Animals do seem to praise their Creator much more freely than we do. As I write this, I am listening to mockingbirds, cardinals, chickadees, Canada geese, a barking dog, and a chipmunk. On such a beautiful fall day, they are singing their praises to God while I sit silent. It’s interesting that while we have been given stewardship over the animals, they are our example of how to praise God!

I am grateful for their example of how to praise God, for their example of living authentically as God created them with no guile or agendas, and for the unconditional love we receive from those animals that live within our homes as pets. For us to bless the animals is only to return to them and to God a small portion of the abundant blessings they give to us. Every day we are blessed by the animals in ways we may not even yet realize. How fitting that we acknowledge their blessings to us by blessing them!

Saturday, October 2, 2010

Good Message, Bad Motivation

But I say, love your enemies! Pray for those who persecute you! In that way, you will be acting as true children of your Father in Heaven. For he gives his sunlight to both the evil and the good, and he sends rain on the just and the unjust alike.     
                                 Matthew 5:44-45

Jesus makes it clear that I am to treat all people, even those who count themselves as my enemies, the same—loving them and praying for them. Because Jesus put this instruction in terms of God’s evenhandedness with all of us makes it clear that I also am not to make any distinction among people; the just and the unjust are to be loved by me as they are by God.

So what Jesus is really saying to me is that I am not to have enemies. I can’t control what others think about me, or if they view me as an enemy, but I can control how I feel about others and how I treat them, and according to Jesus, I am to treat all people with love.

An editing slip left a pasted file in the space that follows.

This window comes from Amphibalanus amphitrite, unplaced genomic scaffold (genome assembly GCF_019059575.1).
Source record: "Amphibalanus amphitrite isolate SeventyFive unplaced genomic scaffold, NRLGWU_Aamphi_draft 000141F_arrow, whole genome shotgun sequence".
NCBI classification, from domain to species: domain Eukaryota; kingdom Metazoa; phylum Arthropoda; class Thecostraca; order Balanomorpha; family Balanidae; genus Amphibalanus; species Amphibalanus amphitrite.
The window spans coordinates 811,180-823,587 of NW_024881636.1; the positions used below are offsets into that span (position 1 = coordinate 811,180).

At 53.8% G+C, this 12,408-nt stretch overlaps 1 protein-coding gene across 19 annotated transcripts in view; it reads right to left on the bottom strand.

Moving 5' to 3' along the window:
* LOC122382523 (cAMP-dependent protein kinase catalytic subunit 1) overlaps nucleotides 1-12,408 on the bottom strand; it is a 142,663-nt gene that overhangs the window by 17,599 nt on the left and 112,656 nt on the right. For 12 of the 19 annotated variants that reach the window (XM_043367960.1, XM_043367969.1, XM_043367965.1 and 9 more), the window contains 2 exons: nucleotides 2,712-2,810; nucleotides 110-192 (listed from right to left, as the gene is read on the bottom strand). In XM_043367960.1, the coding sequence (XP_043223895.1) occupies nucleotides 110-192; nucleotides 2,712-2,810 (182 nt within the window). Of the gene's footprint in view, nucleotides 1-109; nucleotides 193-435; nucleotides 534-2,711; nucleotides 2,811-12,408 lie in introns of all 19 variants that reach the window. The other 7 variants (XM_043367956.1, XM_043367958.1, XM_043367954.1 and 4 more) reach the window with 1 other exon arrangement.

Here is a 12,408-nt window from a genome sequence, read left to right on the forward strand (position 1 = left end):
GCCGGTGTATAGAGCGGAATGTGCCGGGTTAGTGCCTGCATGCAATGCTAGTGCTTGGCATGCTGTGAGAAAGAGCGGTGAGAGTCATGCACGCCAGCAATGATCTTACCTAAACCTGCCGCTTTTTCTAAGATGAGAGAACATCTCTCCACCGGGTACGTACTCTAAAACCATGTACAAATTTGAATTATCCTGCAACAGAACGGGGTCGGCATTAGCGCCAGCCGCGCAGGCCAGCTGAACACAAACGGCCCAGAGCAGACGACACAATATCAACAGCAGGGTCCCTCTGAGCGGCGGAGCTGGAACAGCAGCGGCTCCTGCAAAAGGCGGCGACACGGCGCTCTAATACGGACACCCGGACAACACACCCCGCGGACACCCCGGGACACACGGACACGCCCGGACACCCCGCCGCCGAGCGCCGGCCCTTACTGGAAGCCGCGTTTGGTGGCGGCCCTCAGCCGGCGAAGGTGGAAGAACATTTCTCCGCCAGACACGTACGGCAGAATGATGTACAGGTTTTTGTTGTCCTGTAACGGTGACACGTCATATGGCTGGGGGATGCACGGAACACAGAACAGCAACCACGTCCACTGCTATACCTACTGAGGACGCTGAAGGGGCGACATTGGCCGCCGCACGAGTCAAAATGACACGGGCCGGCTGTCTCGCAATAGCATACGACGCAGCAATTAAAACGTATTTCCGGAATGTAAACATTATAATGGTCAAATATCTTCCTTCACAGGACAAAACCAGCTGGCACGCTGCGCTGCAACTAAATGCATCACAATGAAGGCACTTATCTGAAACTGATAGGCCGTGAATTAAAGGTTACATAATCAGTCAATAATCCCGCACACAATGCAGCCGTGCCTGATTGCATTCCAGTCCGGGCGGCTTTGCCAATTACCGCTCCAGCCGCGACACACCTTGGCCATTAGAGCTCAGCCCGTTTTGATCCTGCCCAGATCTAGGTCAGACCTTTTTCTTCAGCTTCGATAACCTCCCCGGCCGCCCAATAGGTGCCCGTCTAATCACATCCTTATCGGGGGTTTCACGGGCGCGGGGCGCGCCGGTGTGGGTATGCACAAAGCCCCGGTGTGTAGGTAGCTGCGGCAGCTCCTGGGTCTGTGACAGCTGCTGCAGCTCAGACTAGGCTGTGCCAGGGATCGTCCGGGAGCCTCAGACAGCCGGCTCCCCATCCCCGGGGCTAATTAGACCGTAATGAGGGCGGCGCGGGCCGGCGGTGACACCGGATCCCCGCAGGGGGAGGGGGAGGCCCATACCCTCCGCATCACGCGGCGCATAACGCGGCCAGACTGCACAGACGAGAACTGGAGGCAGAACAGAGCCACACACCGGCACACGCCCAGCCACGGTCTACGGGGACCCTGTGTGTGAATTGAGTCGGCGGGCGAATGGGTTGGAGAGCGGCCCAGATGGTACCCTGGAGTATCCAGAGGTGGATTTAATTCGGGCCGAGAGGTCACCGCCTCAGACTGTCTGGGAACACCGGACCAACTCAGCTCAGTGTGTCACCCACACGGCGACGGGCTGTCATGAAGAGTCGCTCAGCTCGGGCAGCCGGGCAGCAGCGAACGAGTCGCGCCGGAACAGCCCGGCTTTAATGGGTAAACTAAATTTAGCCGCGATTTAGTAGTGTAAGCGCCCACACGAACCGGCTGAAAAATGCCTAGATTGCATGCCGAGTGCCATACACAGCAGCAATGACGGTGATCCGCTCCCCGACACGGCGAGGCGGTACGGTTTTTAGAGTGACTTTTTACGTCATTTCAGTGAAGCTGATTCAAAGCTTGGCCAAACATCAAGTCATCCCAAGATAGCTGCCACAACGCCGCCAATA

There’s a sign in front of a church I drive by almost daily that says: “Love your enemies. It will mess with their heads.” The idea of loving your enemies is good, but the implied motivation behind it is wrong. If I really love my enemies, then they aren’t my enemies and I won’t have any desire to mess with their heads. To want to do that shows vindictiveness that is incompatible with love.

There is no compatibility between Jesus’ way of love and the way society encourages me to look out for myself and not allow another to get the better of me. I simply cannot put my agenda first, but must always act out of love for Jesus and love for others. Anything that encourages me otherwise (even if the message is in front of a church) should be avoided at all costs.

Monday, September 27, 2010

Growing Season

I recently returned from a trip with my husband, Jim, to Destin, Florida. To get there from Macon involves a long ride through South Georgia farmland. As we rode past field after field of cotton, Jim told me that cotton is a difficult crop to grow because the growing season is quite long, creating many opportunities for something to go wrong that damages or ruins the crop.

I thought about that in relation to my life as I attempt to follow Christ. From the outside looking in, one would think that the longer you do it, the easier it gets. With many things we do in life this is true, but I find that, like the cotton crop, the longer I’ve been on this journey of discipleship, the more I am aware of the ways I fall short in living a Christlike life.

In Luke 8:4-15, Jesus tells a parable about a farmer who sows seed in his field. Some never gets in the ground; some grows, but quickly dies because it grows among rocks. Other seed grows, but gets choked out by plants around it and some seed falls on good soil and produces a bountiful crop. Whenever I’ve read that parable, I don’t visualize a long wait to see what happens to the various seeds. I expect it to be like the radishes in my garden—I plant the seed and within four or five days, I see little green leaves sprouting up. Radishes are the closest thing I’ve found to instant gratification plants!